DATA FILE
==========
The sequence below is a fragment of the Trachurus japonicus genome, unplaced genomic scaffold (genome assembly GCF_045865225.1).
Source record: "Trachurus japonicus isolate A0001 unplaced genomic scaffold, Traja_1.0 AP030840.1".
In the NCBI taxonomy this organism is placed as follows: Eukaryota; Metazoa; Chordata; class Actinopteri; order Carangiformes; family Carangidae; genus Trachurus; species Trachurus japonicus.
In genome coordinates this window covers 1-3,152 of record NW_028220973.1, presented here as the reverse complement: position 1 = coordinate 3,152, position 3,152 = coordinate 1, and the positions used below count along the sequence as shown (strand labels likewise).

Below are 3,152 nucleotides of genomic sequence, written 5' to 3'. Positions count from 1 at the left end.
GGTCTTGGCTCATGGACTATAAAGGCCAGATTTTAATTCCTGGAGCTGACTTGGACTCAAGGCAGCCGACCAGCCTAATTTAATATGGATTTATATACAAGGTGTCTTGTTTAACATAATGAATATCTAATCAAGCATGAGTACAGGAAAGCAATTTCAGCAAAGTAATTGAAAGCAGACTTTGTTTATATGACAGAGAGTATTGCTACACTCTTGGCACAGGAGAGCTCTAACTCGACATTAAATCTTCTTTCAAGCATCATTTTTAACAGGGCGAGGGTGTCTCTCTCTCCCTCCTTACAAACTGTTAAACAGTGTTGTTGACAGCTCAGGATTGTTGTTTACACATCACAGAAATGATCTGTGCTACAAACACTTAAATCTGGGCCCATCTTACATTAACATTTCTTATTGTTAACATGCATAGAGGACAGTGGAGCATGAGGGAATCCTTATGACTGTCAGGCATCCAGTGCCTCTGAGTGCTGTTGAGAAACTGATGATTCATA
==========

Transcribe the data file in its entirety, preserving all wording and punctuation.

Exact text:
The sequence below is a fragment of the Trachurus japonicus genome, unplaced genomic scaffold (genome assembly GCF_045865225.1).
Source record: "Trachurus japonicus isolate A0001 unplaced genomic scaffold, Traja_1.0 AP030840.1".
In the NCBI taxonomy this organism is placed as follows: Eukaryota; Metazoa; Chordata; class Actinopteri; order Carangiformes; family Carangidae; genus Trachurus; species Trachurus japonicus.
In genome coordinates this window covers 1-3,152 of record NW_028220973.1, presented here as the reverse complement: position 1 = coordinate 3,152, position 3,152 = coordinate 1, and the positions used below count along the sequence as shown (strand labels likewise).

Below are 3,152 nucleotides of genomic sequence, written 5' to 3'. Positions count from 1 at the left end.
GGTCTTGGCTCATGGACTATAAAGGCCAGATTTTAATTCCTGGAGCTGACTTGGACTCAAGGCAGCCGACCAGCCTAATTTAATATGGATTTATATACAAGGTGTCTTGTTTAACATAATGAATATCTAATCAAGCATGAGTACAGGAAAGCAATTTCAGCAAAGTAATTGAAAGCAGACTTTGTTTATATGACAGAGAGTATTGCTACACTCTTGGCACAGGAGAGCTCTAACTCGACATTAAATCTTCTTTCAAGCATCATTTTTAACAGGGCGAGGGTGTCTCTCTCTCCCTCCTTACAAACTGTTAAACAGTGTTGTTGACAGCTCAGGATTGTTGTTTACACATCACAGAAATGATCTGTGCTACAAACACTTAAATCTGGGCCCATCTTACATTAACATTTCTTATTGTTAACATGCATAGAGGACAGTGGAGCATGAGGGAATCCTTATGACTGTCAGGCATCCAGTGCCTCTGAGTGCTGTTGAGAAACTGATGATTCATA